Remembering Francis Smith

The Friarside Chats team and community offers its love and prayers to Matthew Henry Smith and his family. Matthew’s father, Francis Smith, died Tuesday morning. Mr. Smith was a devoted father and Smith Hill community leader. He was a friend and neighbor of Providence College. Read more about Francis’ life and legacy.

Please consider making a donation to the Smith Hill Community Development Corporation in Mr. Smith’s honor.

Smith Hill Community Development Corporation, 231 Douglas Ave., Providence, 02908.


“No Justice, No Peace”

Cheesefest PictureGuest Chat – Eric Rivera, PC ’16

You may be wondering what happened outside your window last night. Why were a group of students walking around campus with signs and chanting “No Justice, No Peace”? Last night was another instance that showed me why Providence College is the best place in the world. Last night, the news came out that Darren Wilson, the officer that shot and killed Mike Brown, will not be indicted. Many people, including myself, were absolutely outraged because of this news. Personally, I was frustrated to the point where I needed to seclude myself. I use this as a method to fully reflect and try to process difficult information. This information was difficult for me to understand because I do not understand why somebody will not be going to trial for murdering another human being. After learning about the news I took a walk to the BMSA office where other students were talking about what had just occurred. While sitting in the office I received an email from one of my classmates and a fellow leader on campus, Kadene Pitter ’16, saying that there would be a peaceful protest starting on the Slavin Lawn at midnight. The time was exactly 11:30PM when I received the email. I read the email to the rest of the people in the room, and a rush of excitement ran through my veins. It was beautiful to see a student-run movement be organized in 30 minutes. We are creating our own voice in a society where it is so easy to feel like we are silenced.

I arrived to Slavin Lawn at midnight and saw a few students ready to march. I was skeptical due to a small showing of people and the lack of preparation but at 12:10, after setting a few ground rules, the small group of Providence College students began to march. “Black lives matter” and “No Justice, No Peace” rang through Slavin Lawn and the upper quad. The feeling of solidarity was beautiful. This feeling completely took over my body and made me forget about all of my nerves, fear, and hesitation. Seeing our group grow and hearing the chants get louder put me in awe. The way the small group materialized into a huge crowd of people walking for the same purpose was inspiring. This peaceful protest was an example of our PC students from all walks of life coming together for a cause. This was an amazing display of diversity and how our diverse group of people was able to put differences aside so that similarities could create something special. It is very easy to put yourself into a category based on your interests and who you feel comfortable around, but this protest took us all out of our comfort zones and brought us all together. We truly came together as a “Friar Family”.

This Friar Family kept walking around campus yelling chants such as, “Justice for Mike Brown” and “Hands Up, Don’t Shoot”. We walked from Slavin to the chapel, then found ourselves walking in front of Guzman crossing Huxley Avenue onto lower campus, we then passed Davis, Bedford, and Suites, and eventually walked through the Fennell gates, and walked along Eaton Street going towards upper campus. Our group then walked back to the chapel, up towards Harkins Hall and eventually out of the main gate on River Avenue. From the main gate we walked up Eaton Street behind Al Mag and Ruane. Our March took a turn behind the library to head back to the quad where our protest concluded with a few words from the students that coordinated the event. Throughout these 40 minutes we were able to let our lights shine by standing together and expressing our opinions about an injustice that occurred last night. We stood in solidarity for the loss of Mike Brown. Today I am proud to be a Friar.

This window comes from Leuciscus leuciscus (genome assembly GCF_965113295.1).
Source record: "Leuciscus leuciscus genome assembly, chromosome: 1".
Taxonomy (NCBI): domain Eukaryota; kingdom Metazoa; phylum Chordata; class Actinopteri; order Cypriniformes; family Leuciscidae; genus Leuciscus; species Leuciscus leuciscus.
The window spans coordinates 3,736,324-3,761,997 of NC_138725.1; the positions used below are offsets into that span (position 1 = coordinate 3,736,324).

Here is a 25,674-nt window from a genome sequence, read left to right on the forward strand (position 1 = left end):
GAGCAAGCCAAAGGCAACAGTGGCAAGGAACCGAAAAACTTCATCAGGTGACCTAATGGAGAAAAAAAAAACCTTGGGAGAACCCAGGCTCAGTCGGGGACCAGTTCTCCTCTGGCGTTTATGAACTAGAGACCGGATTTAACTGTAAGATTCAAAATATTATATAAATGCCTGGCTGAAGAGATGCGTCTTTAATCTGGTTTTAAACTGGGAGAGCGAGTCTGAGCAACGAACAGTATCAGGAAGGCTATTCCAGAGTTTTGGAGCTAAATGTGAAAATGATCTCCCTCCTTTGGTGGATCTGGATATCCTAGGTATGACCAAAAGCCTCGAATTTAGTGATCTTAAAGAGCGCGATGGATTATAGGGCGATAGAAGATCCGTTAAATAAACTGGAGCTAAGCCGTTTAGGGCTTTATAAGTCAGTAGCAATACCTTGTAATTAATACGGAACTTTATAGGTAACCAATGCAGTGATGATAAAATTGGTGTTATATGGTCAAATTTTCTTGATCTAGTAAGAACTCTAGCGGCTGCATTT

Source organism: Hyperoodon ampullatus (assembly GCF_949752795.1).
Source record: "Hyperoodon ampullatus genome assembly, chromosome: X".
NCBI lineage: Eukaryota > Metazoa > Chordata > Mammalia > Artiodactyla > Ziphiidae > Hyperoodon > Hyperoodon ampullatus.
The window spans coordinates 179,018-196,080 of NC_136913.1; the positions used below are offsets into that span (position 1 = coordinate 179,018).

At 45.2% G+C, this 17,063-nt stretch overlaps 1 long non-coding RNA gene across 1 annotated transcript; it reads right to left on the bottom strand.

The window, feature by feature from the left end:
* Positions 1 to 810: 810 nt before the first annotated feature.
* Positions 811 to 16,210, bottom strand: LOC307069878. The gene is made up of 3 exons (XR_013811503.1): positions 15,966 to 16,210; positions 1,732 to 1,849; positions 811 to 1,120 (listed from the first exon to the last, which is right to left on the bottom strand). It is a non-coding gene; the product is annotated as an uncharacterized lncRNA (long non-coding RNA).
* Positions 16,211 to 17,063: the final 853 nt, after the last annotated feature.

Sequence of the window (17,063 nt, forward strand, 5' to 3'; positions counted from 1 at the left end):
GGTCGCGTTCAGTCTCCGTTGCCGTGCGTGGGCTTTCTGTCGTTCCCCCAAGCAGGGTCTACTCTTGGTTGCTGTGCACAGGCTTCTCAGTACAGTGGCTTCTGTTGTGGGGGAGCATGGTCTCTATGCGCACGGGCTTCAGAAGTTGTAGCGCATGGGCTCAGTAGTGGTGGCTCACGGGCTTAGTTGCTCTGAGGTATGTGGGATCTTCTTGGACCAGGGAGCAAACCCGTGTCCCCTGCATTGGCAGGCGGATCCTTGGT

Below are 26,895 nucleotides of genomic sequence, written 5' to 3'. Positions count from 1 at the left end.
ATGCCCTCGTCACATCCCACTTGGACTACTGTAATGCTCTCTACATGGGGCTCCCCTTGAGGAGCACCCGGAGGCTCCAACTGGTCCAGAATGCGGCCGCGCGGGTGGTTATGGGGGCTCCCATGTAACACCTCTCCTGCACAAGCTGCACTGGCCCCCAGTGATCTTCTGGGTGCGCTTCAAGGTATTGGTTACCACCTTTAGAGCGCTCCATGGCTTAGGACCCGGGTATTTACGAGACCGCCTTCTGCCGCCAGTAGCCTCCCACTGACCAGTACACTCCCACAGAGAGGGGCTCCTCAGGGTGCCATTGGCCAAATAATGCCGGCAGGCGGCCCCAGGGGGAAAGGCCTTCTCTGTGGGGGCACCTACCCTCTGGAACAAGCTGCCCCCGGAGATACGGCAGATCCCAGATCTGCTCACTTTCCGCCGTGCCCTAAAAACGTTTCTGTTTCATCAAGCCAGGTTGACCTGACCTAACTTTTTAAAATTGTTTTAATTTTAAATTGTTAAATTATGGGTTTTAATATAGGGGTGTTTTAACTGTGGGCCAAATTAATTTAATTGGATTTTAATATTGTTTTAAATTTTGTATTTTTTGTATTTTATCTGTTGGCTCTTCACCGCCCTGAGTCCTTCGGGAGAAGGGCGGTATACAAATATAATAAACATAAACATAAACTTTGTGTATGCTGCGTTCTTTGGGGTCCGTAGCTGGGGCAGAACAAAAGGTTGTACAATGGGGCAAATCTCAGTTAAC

I’d like to thank Kadene Pitter and the others that set up this peaceful protest. You are amazing, and your initiative is something I envy. It isn’t easy to organize a group of people that are filled with anger and rage to peacefully display their emotions and opinions, but you were able to do so in a short amount of time and make this protest a huge success. Shout out to you. I would like to thank everybody that was a part of this protest and was able to help create a night that I will never forget. For everybody that is out there wondering where we go from here, I encourage you to stay positive. I know it’s hard to believe right now after this decision and many decisions in the pastm but as the chorus of Tupac’s famous song, Keep Ya Head Up goes, “Oh child, things are gonna get easier. Oh child, things will get brighter.” Enjoy your Thanksgiving breaks, tell your families you love them, and remain positive. Go Friars!

Eric Rivera junior from San Diego, CA. He is majoring in Political Science and minoring in Public Administration, Spanish, and Economics. He takes pride in being an RA, a devoted member of BMSA, and a student coordinator for the Horizons Retreat. Eric cares about creating community and promoting the Friar Family.  

52%: a Bazaar Opportunity

shoot3“God blessed them; and God said to them, “Be fruitful and multiply, and fill the earth, and subdue it; and rule over the fish of the sea and over the birds of the sky and over every living thing that moves on the earth.”   -Genesis 1:28